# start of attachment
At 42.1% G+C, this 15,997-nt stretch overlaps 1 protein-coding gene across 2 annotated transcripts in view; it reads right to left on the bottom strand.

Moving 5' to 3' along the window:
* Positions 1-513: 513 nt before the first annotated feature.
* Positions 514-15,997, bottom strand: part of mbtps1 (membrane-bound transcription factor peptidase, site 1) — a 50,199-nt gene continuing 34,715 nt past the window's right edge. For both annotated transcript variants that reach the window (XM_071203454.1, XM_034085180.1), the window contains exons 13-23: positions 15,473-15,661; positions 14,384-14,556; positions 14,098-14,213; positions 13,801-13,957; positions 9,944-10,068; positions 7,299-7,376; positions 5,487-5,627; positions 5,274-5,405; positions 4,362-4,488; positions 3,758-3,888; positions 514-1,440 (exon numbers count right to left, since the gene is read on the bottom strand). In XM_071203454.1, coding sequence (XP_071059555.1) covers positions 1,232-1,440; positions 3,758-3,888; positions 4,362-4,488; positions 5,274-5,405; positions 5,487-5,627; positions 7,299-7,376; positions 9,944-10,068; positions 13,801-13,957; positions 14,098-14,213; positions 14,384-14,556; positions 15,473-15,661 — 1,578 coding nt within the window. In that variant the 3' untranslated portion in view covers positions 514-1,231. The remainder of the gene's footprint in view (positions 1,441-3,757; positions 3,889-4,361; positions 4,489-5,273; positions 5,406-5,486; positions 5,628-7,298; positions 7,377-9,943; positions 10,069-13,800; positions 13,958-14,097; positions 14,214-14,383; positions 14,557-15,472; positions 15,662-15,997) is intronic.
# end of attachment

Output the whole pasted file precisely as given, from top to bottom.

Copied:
At 42.1% G+C, this 15,997-nt stretch overlaps 1 protein-coding gene across 2 annotated transcripts in view; it reads right to left on the bottom strand.

Moving 5' to 3' along the window:
* Positions 1-513: 513 nt before the first annotated feature.
* Positions 514-15,997, bottom strand: part of mbtps1 (membrane-bound transcription factor peptidase, site 1) — a 50,199-nt gene continuing 34,715 nt past the window's right edge. For both annotated transcript variants that reach the window (XM_071203454.1, XM_034085180.1), the window contains exons 13-23: positions 15,473-15,661; positions 14,384-14,556; positions 14,098-14,213; positions 13,801-13,957; positions 9,944-10,068; positions 7,299-7,376; positions 5,487-5,627; positions 5,274-5,405; positions 4,362-4,488; positions 3,758-3,888; positions 514-1,440 (exon numbers count right to left, since the gene is read on the bottom strand). In XM_071203454.1, coding sequence (XP_071059555.1) covers positions 1,232-1,440; positions 3,758-3,888; positions 4,362-4,488; positions 5,274-5,405; positions 5,487-5,627; positions 7,299-7,376; positions 9,944-10,068; positions 13,801-13,957; positions 14,098-14,213; positions 14,384-14,556; positions 15,473-15,661 — 1,578 coding nt within the window. In that variant the 3' untranslated portion in view covers positions 514-1,231. The remainder of the gene's footprint in view (positions 1,441-3,757; positions 3,889-4,361; positions 4,489-5,273; positions 5,406-5,486; positions 5,628-7,298; positions 7,377-9,943; positions 10,069-13,800; positions 13,958-14,097; positions 14,214-14,383; positions 14,557-15,472; positions 15,662-15,997) is intronic.